Alabama laws are different from NY laws and within New York, NY City laws are different from upstate NY laws. The cultures surrounding work vary as much as the laws. You could ask about states and MAYBE regions, but not the entire country.

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    Additionally, there is no single "Asian" culture in the work place. I work with teams in countries all around the world including various Asian countries and there is not even a single culture within any of those countries. Companies often have their own culture, but even this is not universally true – Rory Alsop Nov 4 '16 at 11:11
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    @RoryAlsop There isn't even a single Indian culture. – Richard Says Reinstate Monica Nov 4 '16 at 12:04
  • By your same argument, no universal work culture exists in any country, not even Korea. But this question is extremely worthwhile. Best rephrased as "What general observations can be made about US work culture?" There are quite a few. – smci Nov 7 '16 at 12:17
  • @smci I answered the question, you counter by saying that my answer is invalid because of a question not asked in your comment. How does this make sense? – Richard Says Reinstate Monica Nov 7 '16 at 13:19
  • I said the original intent of the OP is good, just the phrasing "entire country's work culture" or "universal CountryX's work culture" are bad. Your comment "state laws vary" is irrelevant since they were asking "How hierarchical are employee-boss interactions? Can you disagree with your boss's recommendation?" I'll go fix the title now. – smci Nov 7 '16 at 13:32
  • @smci laws are down-stream of culture and are therefore valid indicators of culture. For example, the Jim Crow laws were indicative of a racist culture in the south. – Richard Says Reinstate Monica Nov 7 '16 at 13:43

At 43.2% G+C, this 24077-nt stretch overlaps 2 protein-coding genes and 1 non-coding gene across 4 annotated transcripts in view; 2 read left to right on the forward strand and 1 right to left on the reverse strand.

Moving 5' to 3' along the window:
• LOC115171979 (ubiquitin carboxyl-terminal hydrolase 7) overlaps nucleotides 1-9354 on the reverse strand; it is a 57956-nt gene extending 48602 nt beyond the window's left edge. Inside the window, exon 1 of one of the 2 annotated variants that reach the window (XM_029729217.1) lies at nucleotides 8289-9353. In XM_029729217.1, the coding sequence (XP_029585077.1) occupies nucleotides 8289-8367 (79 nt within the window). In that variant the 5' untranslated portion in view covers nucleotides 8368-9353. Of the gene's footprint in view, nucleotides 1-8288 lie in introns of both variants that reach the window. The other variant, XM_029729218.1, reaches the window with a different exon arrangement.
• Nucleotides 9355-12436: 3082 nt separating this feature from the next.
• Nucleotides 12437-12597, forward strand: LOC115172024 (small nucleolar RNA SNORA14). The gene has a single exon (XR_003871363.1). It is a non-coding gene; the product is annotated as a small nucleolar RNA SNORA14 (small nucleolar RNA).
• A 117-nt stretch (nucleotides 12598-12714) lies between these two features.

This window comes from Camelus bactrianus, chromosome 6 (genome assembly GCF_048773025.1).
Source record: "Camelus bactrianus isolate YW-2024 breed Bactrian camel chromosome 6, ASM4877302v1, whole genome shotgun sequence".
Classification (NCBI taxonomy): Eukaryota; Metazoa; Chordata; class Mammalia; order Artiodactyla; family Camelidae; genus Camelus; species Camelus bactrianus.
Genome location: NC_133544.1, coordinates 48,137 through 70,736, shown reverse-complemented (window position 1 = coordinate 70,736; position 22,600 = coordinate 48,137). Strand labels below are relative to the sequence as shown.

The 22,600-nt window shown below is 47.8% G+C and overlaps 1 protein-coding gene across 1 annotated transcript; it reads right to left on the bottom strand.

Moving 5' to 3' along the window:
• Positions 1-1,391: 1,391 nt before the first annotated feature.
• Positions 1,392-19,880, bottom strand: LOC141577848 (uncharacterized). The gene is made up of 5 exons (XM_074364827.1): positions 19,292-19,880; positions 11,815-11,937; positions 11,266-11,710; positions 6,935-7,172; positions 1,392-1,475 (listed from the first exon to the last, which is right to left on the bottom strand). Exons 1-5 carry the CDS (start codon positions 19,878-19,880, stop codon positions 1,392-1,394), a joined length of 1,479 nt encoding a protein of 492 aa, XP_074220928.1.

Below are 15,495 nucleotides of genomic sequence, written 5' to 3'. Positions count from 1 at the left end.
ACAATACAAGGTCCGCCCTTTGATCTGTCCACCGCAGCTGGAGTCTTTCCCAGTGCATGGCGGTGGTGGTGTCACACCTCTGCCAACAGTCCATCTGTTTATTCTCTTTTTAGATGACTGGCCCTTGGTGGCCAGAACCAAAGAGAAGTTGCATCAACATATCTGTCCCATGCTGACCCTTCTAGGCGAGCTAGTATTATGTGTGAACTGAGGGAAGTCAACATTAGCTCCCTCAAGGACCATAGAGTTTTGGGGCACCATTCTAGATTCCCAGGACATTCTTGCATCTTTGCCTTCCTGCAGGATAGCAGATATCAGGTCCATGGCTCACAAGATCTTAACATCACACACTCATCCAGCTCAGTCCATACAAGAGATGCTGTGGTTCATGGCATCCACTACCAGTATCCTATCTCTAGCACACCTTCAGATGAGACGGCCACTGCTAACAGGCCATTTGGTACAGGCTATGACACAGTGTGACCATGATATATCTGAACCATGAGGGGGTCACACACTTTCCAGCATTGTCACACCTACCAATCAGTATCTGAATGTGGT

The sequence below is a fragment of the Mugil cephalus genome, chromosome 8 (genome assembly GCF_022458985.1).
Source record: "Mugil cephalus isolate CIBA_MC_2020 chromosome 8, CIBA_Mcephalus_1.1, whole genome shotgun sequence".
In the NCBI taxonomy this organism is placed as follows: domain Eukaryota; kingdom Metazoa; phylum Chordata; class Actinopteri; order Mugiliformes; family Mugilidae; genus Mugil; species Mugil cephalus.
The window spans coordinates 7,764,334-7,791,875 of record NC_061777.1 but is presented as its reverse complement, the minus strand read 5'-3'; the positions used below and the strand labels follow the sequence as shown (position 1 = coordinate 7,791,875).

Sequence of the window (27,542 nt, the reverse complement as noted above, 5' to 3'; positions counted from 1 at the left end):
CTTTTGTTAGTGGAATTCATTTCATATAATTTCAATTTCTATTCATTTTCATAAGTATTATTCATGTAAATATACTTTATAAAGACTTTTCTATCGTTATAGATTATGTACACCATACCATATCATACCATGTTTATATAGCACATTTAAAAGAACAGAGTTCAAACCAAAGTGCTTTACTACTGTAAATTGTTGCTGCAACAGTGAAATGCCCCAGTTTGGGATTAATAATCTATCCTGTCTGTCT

• @RichardU no state or country law has ever defined anything remotely related to "How hierarchical are employee-boss interactions? Can you disagree with your boss's recommendation?". Cite me a counterexample law if you can, please. – smci Nov 7 '16 at 13:51
  • @smci I am not going to engage in a comment war with you, – Richard Says Reinstate Monica Nov 7 '16 at 14:12
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How would having an answer to your question help you navigate the workplace?

That is the thing that makes it more off topic than anything else. In general questions here are expected to fall into that category. It sounds like your question is more curiosity about the culture than any practical application.

If there is a practical reason you are asking the question it is probably better that you ask about your specific problem and how your expectations are not met.

  • Good point. I ultimately did that and asked this : workplace.stackexchange.com/questions/79201/… My question stemmed from feeling like I am too polite in the workplace given how much my coworkers disagree with my(our) boss. – user5621 Nov 10 '16 at 21:23
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You can't define such a big group using anything except statistics, and there are no reliable statistics, so the question can't be answered.

There are general 'trends' I have noticed in different countries, but I'm not convinced they apply to a country as a whole, or a culture. Some of the Asian countries might have more regimented lives due to their social system and this spills over into the workplace I guess, but I've seen plenty of exceptions to the rule with Asians as well.

  • Trends, generalizations and tendencies are the best that you can do. Even companies that have "corporate cultures" but have offices in different cities in the US can have cultures and laws that cause nightmares for the home offices. – Richard Says Reinstate Monica Nov 7 '16 at 13:23